Parangal Photo: courtesy of the artist.

Eric in Pangalay taut taut wavelike movement. Photo: courtesy of the artist

Eric Solano

Pangalay dancer and culture bearer

Pangalay is a dance style characterized by its fluid and graceful hand, wrist, and arm gestures, a smooth shuffling glide of the feet, and sharp, powerful strikes and stances from anciet Philippine marital arts.  Pangalay orginates from the Sulu Archipelago generally by Ta’u Sug, Badjao, and Sama and some parts of Mindanao region in the Philippines.

Eric Solano has vast experience in researching and performing traditional dances and music from the Philippines.  He has trained with Bayanihan, the Philippine national folk dance company; renowned folk dance authority, Ramon Obusan; Philippine Normal University’s Kislap Sining Dance Troupe; and Maguindanaoan and Ifugao experts.  He has performed with Kislap Sining Dance Troupe, Ramon Obusan Folkloric Group, Magui Moro Master Artists; Ifugao Music and Dance Ensemble of Banaue; KulArts; and the Madayaw Cultural Ensemble in Davao, Mindanao, Philippines.  He is the former Artistic Director for the Barangay Dance Company and is the founder and president of the Parangal Dance Company.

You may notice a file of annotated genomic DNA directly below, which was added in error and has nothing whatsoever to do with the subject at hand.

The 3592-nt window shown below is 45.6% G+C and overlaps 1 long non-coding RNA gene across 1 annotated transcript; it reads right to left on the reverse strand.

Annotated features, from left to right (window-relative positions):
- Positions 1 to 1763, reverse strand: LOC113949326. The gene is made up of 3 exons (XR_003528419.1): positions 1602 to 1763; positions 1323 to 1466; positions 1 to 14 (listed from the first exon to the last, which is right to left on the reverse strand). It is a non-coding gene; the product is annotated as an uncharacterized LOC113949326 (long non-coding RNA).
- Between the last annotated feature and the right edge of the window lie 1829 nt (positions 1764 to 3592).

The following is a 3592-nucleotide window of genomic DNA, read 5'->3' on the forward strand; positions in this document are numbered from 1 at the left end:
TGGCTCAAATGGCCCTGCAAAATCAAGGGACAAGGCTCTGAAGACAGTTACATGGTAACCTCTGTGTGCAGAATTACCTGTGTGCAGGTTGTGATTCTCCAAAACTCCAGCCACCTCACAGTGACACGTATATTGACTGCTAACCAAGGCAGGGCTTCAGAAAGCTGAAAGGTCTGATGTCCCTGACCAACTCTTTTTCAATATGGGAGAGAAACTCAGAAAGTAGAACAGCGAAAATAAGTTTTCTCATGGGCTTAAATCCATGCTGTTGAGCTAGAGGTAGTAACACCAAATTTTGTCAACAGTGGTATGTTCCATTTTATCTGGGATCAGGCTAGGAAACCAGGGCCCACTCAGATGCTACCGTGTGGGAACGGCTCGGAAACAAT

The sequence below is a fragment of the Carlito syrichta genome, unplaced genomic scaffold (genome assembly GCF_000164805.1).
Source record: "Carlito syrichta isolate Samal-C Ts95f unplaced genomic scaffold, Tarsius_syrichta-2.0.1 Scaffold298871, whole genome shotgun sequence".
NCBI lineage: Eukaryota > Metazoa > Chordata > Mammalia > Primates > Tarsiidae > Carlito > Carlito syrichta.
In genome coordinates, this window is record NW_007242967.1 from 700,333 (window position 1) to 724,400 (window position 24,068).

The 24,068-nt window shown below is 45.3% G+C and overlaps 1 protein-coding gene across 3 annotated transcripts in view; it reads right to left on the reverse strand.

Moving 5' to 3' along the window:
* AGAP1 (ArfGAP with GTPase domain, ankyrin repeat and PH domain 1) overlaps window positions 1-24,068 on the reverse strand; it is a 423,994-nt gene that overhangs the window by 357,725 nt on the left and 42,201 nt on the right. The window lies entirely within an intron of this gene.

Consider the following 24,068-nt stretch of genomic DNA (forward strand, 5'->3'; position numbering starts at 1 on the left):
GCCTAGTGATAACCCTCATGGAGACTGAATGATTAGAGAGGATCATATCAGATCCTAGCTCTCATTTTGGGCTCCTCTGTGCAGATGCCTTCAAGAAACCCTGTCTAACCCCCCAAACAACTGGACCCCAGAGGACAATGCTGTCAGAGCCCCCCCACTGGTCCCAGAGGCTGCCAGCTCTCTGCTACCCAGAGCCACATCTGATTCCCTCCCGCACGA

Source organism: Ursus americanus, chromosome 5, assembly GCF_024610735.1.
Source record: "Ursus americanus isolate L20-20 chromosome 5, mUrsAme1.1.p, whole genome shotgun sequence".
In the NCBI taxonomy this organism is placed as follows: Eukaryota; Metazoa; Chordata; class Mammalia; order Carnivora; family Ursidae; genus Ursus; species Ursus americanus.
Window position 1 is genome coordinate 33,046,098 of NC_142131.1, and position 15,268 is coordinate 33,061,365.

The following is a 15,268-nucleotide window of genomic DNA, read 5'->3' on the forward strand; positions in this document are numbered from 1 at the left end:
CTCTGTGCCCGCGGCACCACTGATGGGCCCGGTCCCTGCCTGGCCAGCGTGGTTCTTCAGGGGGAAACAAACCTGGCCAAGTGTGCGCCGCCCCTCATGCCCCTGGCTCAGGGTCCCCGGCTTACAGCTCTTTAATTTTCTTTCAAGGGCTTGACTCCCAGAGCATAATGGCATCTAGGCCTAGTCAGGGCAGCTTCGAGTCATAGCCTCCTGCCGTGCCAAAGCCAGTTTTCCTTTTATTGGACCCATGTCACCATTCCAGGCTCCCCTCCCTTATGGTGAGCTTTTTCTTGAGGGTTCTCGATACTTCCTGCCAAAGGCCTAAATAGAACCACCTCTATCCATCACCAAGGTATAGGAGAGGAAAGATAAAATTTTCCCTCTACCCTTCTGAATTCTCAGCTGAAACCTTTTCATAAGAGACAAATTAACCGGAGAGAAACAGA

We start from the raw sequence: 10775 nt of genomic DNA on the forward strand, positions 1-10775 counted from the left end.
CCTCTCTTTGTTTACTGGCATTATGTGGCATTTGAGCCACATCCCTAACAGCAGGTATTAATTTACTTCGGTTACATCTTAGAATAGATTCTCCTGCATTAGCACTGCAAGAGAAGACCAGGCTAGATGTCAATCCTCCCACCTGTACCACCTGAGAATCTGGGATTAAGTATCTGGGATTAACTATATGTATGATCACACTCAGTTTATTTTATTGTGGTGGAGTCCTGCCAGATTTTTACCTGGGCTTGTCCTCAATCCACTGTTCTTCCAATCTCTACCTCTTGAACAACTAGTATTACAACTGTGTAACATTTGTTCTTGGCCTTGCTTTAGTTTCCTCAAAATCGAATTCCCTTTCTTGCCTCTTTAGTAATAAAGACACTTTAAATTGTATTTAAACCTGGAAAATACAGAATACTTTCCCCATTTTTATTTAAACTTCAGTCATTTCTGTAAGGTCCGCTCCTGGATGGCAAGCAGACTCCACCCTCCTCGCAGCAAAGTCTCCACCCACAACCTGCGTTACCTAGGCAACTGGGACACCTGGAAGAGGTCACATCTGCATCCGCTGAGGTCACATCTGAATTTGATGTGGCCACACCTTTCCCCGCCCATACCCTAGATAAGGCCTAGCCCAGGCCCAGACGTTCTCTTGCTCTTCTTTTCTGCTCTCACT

Eric has received training sessions from Pangalay Master Artist Ligaya Fernando-Amilbangsa in 2011 and in 2014, he received classical Pangalay training from Sitti Airia Sangkula Askalani-Obeso, a Ta’u Sug, Cultural Master and former member of the pioneering Ta’u Sug performing arts, founded in the 1970’s, the Dayang-Dayang Dance Troupe, and with Mark Angel Tolentino, visual artist and performer, and Ta’u Sug at heart, Sitti Airia’s young Master Artist.

Living Cultures Grant Program



Funding will support the creation and publishing of a book, ADHIKA, about the indigenous culture bearers with whom he works, to share their legacies beyond their communities in the Philippines.

Apprenticeship Program

As a master artist in ACTA’s Apprenticeship Program in 2014, Eric worked with apprentice Brian Anthony B. Batugo.  The apprenticeship focused on dance movements from three ethnic groups that share the pangalay style with variance in movements, attire, and music.  Pangalay movements from the Yakan, Ta’u Sug, and Maguindanao peoples were emphasized.


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